$50M upgrades, light show typify Tropicana's turnaround from struggle to success

$50M upgrades, light show typify Tropicana’s turnaround from struggle to success

ATLANTIC CITY, N.J. — Eight years ago, Atlantic City’s Tropicana casino was hanging by a thread.

Its former owner cut staff to the bone and let the sprawling complex deteriorate so badly that New Jersey gambling regulators stripped it of its casino license.

But now, the Tropicana has rebounded to become one of Atlantic City’s more profitable casinos. Current owner Carl Icahn has invested $130 million in it since taking over in 2010, including a far-reaching $50 million renovation due to be completed by Memorial Day weekend.

Its most striking feature will be an outdoor light show on the facade that will be visible for miles. Older areas of the casino floor have been redone, as has the Tropicana’s north tower of 434 hotel rooms, and an open-to-the-public fitness centre is part of the plan, as well.

It’s a far cry from 2007, when former owner Columbia Sussex Corp. was run out of town by New Jersey regulators who determined the Kentucky-based company was incapable of running the type of first-class casino resort required by state law.

“When you think back to that period of time, this place was a diamond in the rough,” said Tropicana President Tony Rodio, who ran a different Atlantic City casino at the time. “It had all the things that everybody says you need to have to succeed in the new Atlantic City, including plenty of non-gaming amenities. It was just a matter of polishing the diamond up.”

That involved pumping new money into the building, and new hope into the staff.

“The first thing we needed to do was turn around the morale and the attitude of the employee base,” Rodio said. “We told them things were going to get better, and then we delivered on that.”

In early 2008, right after losing its license, the Tropicana experienced a 61 per cent decrease in its gross operating profits, to $11.8 million. When Icahn took it over, the casino’s second-quarter operating profits were $9.8 million.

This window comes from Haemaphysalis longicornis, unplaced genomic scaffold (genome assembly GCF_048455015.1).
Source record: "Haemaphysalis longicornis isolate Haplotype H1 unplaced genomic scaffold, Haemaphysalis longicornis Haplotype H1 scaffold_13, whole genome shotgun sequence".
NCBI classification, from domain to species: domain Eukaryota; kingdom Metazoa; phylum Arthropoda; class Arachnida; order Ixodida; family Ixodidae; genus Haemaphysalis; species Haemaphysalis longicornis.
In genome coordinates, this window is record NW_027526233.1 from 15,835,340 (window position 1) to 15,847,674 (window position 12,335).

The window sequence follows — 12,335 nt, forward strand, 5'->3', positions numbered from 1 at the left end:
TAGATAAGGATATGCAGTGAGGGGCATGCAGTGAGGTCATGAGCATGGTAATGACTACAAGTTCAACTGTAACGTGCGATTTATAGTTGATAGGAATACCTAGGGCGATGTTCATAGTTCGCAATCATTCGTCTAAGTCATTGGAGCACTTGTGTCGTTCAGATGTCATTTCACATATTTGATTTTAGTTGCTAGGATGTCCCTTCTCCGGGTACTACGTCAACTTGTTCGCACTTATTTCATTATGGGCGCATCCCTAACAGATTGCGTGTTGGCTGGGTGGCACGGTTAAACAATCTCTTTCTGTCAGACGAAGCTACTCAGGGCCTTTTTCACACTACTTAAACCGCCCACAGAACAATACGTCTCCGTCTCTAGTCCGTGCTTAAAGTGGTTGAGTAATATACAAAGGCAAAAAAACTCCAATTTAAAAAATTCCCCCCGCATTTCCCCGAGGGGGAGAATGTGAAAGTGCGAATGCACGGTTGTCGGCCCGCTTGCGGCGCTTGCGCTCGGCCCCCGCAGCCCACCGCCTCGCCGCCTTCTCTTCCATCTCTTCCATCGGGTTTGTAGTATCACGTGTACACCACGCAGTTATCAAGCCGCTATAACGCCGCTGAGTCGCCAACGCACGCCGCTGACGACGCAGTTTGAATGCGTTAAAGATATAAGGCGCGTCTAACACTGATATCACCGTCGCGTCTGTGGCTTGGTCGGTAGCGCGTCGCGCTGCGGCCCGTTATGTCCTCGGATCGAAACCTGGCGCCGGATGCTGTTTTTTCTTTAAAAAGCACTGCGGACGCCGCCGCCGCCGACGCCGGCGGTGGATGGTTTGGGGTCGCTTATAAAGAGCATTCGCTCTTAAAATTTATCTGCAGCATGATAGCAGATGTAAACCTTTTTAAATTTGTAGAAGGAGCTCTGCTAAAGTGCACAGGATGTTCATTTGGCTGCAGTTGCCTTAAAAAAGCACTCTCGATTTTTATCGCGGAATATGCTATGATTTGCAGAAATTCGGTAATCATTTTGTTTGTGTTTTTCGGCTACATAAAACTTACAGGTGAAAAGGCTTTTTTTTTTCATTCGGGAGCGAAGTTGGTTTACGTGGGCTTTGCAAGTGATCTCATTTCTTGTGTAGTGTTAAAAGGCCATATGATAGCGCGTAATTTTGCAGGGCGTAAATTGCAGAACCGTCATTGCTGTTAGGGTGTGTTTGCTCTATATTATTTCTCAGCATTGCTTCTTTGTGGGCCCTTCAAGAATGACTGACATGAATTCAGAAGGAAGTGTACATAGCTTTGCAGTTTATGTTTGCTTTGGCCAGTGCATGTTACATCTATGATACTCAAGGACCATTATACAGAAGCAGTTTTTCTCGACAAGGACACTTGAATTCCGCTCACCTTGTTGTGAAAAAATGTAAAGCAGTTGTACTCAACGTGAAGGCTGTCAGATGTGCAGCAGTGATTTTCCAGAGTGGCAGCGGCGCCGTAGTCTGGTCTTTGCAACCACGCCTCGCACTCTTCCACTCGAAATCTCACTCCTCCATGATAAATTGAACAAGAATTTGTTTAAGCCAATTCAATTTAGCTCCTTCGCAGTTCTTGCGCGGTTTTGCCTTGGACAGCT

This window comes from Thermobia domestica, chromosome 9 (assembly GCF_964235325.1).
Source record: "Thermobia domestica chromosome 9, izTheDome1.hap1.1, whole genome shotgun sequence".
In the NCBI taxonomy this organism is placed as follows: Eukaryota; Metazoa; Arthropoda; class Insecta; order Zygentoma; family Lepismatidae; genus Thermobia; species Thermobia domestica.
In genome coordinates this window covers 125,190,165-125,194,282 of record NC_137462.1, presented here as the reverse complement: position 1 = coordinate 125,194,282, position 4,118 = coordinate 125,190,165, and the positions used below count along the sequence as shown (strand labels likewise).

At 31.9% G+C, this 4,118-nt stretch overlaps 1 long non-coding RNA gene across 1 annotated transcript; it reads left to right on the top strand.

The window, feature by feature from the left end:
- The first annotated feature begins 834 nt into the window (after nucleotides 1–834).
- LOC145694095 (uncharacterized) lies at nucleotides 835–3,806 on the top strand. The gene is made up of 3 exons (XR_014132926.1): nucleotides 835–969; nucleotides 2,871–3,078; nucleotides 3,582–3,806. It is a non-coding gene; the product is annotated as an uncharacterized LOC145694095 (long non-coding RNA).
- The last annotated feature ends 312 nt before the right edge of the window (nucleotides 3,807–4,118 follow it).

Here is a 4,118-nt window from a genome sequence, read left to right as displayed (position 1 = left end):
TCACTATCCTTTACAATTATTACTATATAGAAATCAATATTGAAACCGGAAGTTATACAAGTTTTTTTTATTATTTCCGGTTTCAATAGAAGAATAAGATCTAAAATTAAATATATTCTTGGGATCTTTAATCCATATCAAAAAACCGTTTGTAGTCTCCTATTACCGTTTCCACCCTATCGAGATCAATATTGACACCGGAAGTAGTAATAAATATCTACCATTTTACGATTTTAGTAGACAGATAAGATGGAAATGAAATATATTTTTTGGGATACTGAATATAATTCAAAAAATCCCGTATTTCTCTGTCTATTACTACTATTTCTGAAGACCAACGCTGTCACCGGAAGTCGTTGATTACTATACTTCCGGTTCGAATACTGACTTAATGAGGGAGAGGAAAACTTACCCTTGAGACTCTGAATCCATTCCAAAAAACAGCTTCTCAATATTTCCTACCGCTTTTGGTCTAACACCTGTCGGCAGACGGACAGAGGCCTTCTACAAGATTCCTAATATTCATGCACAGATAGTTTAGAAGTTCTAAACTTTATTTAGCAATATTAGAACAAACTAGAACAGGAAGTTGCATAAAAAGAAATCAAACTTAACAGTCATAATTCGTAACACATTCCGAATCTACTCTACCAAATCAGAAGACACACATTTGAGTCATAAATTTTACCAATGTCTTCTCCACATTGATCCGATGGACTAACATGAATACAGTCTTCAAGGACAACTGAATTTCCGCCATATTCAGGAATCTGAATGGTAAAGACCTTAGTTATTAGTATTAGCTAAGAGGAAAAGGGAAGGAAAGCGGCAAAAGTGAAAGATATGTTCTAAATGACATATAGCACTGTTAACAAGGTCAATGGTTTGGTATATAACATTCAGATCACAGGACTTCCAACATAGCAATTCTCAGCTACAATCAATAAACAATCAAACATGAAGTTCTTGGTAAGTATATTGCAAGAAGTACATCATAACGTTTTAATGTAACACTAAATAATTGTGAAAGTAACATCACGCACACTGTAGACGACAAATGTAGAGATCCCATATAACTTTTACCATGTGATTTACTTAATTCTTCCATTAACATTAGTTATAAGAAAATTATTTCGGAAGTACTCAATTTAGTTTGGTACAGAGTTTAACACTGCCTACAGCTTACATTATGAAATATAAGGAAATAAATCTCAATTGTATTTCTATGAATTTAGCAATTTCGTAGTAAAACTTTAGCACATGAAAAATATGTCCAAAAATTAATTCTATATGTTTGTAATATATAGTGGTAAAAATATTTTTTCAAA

The Tropicana adopted a high-roller strategy, welcoming the biggest of gambling’s so-called “whales,” or ultra-high-limit players, letting them bet far more than the casino had previously permitted. While it sometimes exposed the house to large losses, like the Pennsylvania man who won $5.8 million in 2011 at the blackjack table, and a craps player who beat the house for an additional $5.3 million two months later, it also has helped the casino’s bottom line over time.

In 2014, the Tropicana’s operating profit rose to $59.8 million, making it the third-most profitable casino in the city. The $297 million it won from gamblers last year was up nearly 30 per cent from the previous year, and ranked Tropicana fourth among Atlantic City’s eight casinos in terms of revenue.

Joe Wall, a longtime Tropicana customer, said it has always been his favourite place to gamble.

“The dealers here are really friendly. And they have nickel games, which fits in nicely with our budget,” he said. Asked how often he patronizes the casino, Wall thought for a moment, smiled and said, “Probably too often.”

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